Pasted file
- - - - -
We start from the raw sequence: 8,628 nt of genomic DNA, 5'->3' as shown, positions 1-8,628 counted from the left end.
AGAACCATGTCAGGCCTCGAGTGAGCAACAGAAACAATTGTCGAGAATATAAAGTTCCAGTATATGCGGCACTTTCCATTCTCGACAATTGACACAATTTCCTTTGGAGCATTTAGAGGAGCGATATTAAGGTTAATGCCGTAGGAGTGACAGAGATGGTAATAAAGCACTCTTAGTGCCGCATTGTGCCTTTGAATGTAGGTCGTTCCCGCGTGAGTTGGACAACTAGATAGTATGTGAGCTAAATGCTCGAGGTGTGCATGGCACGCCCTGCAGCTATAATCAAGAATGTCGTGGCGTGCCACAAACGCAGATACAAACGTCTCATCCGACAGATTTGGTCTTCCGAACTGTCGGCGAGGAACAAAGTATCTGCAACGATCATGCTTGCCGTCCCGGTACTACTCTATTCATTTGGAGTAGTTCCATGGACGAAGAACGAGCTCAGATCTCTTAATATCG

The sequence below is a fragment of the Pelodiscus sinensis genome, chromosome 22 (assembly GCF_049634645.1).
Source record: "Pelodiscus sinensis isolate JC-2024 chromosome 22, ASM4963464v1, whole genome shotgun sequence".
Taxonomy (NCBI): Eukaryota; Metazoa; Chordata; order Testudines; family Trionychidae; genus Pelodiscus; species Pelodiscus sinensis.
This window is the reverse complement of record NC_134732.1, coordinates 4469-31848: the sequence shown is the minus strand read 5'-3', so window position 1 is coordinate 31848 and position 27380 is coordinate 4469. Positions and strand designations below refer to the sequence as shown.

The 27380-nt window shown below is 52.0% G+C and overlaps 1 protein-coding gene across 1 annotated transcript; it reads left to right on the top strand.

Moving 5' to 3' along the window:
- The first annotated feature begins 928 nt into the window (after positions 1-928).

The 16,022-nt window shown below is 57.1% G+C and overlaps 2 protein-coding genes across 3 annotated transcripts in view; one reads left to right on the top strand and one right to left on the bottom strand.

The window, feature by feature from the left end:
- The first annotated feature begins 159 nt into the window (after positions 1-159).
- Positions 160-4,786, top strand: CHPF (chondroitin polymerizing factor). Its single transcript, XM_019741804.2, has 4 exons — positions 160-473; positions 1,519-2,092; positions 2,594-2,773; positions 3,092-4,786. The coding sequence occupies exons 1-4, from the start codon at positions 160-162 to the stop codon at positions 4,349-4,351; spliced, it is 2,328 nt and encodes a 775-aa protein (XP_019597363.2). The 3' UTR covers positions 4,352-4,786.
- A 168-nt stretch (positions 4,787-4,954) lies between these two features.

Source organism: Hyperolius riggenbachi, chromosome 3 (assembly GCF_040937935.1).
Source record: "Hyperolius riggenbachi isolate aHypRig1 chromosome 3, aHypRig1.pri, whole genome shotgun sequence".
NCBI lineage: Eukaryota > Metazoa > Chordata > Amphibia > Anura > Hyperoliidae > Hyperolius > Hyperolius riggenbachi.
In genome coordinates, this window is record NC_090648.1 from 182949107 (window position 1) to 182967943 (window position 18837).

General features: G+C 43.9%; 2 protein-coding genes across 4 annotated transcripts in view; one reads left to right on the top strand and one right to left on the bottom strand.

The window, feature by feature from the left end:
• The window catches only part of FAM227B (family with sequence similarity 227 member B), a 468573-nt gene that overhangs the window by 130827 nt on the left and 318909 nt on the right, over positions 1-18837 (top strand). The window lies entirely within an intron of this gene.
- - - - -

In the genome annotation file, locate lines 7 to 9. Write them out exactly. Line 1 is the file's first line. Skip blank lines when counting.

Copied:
The 27380-nt window shown below is 52.0% G+C and overlaps 1 protein-coding gene across 1 annotated transcript; it reads left to right on the top strand.

Moving 5' to 3' along the window:
- The first annotated feature begins 928 nt into the window (after positions 1-928).